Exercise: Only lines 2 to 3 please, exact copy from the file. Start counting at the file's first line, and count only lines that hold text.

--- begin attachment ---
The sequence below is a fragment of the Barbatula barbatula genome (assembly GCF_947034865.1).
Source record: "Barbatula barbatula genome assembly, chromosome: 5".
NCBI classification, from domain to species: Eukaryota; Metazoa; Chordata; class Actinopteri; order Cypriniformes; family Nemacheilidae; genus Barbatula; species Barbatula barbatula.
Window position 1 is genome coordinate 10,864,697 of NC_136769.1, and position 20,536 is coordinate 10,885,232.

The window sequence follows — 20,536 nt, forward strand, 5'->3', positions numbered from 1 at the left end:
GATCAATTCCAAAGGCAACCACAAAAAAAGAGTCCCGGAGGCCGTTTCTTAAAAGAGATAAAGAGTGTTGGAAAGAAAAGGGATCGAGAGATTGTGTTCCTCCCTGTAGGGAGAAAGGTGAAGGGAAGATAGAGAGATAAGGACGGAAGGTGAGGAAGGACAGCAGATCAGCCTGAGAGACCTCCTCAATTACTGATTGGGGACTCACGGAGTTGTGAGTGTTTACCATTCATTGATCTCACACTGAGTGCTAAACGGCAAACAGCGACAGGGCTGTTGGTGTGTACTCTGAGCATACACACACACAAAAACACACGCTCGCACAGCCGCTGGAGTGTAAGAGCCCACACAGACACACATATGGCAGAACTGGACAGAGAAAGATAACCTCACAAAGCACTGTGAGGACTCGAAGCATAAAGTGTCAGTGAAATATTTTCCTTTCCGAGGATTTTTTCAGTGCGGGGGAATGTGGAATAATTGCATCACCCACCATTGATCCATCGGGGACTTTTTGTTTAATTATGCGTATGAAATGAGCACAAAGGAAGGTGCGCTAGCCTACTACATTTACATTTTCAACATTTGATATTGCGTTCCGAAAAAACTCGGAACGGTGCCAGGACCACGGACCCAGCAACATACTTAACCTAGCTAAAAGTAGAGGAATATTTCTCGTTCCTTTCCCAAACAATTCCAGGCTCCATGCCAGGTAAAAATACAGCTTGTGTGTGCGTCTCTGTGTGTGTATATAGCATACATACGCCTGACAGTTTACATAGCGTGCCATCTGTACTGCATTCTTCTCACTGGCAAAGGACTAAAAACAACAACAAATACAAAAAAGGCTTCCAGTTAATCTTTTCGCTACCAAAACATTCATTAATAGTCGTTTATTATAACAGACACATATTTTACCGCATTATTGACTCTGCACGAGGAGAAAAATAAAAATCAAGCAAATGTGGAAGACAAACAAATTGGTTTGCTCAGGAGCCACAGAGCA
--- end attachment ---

Source record: "Barbatula barbatula genome assembly, chromosome: 5".
NCBI classification, from domain to species: Eukaryota; Metazoa; Chordata; class Actinopteri; order Cypriniformes; family Nemacheilidae; genus Barbatula; species Barbatula barbatula.